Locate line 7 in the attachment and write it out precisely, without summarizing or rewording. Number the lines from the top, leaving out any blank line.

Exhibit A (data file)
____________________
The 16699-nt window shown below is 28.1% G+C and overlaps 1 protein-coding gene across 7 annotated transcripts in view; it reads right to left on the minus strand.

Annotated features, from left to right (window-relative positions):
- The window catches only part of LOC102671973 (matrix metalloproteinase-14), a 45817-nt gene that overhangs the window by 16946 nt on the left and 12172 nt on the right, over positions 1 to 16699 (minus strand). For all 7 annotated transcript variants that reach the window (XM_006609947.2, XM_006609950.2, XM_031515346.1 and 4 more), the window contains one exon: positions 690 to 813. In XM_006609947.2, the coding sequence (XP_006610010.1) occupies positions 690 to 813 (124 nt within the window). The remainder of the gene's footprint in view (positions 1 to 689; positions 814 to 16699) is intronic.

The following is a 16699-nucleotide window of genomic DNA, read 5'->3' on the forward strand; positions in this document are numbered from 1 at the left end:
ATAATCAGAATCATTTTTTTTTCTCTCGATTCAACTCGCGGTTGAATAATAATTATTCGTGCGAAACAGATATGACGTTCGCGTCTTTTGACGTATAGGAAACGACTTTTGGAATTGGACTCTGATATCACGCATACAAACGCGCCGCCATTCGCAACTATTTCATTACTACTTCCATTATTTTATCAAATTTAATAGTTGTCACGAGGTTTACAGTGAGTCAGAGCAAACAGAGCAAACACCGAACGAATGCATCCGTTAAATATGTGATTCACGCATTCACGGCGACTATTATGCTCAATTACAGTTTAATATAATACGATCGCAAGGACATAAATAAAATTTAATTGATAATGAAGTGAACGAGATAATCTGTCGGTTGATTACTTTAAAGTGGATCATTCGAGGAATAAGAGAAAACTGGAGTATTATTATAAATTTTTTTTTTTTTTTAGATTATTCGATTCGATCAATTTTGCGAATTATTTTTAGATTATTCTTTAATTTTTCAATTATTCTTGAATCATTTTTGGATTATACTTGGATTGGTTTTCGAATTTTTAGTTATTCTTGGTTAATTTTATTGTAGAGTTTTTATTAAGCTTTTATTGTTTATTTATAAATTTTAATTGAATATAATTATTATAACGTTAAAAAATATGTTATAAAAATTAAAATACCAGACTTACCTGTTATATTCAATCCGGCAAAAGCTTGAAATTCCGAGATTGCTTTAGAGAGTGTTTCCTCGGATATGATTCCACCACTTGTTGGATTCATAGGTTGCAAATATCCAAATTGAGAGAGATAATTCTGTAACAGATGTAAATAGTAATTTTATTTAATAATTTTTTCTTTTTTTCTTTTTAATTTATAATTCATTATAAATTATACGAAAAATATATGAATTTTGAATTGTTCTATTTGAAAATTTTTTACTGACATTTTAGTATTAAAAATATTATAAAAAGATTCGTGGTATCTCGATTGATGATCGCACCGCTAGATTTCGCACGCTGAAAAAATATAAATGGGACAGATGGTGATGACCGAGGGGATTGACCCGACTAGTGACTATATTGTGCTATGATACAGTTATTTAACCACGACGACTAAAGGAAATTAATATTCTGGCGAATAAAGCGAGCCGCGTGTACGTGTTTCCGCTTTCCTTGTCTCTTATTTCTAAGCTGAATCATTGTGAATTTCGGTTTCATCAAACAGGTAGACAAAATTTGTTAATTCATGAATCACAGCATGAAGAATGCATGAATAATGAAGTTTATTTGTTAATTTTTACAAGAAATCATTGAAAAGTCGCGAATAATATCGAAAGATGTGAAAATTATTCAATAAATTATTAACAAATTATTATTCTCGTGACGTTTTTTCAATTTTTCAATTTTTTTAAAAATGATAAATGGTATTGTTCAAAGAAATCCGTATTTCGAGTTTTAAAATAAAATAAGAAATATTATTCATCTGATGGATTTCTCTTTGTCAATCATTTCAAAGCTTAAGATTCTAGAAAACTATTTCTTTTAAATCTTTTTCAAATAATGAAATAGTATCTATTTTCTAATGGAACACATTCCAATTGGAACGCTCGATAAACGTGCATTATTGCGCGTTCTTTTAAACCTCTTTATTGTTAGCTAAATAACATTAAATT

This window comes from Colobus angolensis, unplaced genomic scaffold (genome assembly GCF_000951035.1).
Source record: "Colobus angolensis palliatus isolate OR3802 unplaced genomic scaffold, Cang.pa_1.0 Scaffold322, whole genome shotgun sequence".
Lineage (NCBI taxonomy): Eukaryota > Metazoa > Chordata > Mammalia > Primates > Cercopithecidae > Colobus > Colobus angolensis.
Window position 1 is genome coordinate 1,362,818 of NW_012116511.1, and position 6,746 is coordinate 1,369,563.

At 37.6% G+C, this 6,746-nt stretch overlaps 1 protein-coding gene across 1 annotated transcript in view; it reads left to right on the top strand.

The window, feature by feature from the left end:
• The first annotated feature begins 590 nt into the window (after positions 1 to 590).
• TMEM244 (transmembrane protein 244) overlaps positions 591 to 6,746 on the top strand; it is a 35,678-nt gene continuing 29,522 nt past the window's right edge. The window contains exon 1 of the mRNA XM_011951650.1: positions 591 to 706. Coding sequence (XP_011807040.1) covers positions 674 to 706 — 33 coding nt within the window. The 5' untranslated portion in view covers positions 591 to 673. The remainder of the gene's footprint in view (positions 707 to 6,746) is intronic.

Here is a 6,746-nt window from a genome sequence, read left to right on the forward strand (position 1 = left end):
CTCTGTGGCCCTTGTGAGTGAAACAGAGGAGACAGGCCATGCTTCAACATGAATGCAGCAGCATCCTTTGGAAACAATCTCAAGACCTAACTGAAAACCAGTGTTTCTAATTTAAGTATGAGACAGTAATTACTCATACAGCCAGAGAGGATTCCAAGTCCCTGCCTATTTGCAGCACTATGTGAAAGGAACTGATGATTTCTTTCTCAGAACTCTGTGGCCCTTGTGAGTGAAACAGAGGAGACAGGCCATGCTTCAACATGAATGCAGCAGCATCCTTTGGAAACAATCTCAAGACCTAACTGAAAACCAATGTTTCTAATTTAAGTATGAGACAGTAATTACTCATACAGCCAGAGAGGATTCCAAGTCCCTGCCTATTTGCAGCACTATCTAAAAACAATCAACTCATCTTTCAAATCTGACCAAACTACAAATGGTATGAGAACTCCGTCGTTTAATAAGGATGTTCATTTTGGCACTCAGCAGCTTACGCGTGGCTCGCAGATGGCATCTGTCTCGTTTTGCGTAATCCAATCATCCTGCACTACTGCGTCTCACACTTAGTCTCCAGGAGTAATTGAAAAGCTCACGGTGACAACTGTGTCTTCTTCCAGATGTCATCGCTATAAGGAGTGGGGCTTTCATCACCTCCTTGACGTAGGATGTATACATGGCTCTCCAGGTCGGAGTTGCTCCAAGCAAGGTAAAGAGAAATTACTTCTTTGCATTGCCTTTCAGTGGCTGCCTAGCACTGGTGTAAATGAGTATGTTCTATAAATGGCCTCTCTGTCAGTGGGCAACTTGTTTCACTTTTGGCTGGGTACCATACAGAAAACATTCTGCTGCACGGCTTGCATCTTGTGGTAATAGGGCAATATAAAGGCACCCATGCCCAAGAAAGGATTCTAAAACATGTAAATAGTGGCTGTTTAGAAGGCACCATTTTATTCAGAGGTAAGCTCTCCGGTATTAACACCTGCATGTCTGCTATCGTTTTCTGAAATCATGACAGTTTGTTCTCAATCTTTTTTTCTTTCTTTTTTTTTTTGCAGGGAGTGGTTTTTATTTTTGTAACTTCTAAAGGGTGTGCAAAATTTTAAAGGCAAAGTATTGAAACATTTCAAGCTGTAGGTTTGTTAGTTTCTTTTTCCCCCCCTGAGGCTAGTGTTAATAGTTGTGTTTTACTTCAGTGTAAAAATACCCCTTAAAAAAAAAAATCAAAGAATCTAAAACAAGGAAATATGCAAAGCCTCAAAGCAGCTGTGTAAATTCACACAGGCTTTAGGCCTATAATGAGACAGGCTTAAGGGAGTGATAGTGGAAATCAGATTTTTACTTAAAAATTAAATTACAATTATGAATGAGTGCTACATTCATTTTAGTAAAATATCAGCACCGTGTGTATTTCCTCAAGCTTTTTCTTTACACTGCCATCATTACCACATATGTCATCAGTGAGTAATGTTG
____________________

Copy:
Source record: "Colobus angolensis palliatus isolate OR3802 unplaced genomic scaffold, Cang.pa_1.0 Scaffold322, whole genome shotgun sequence".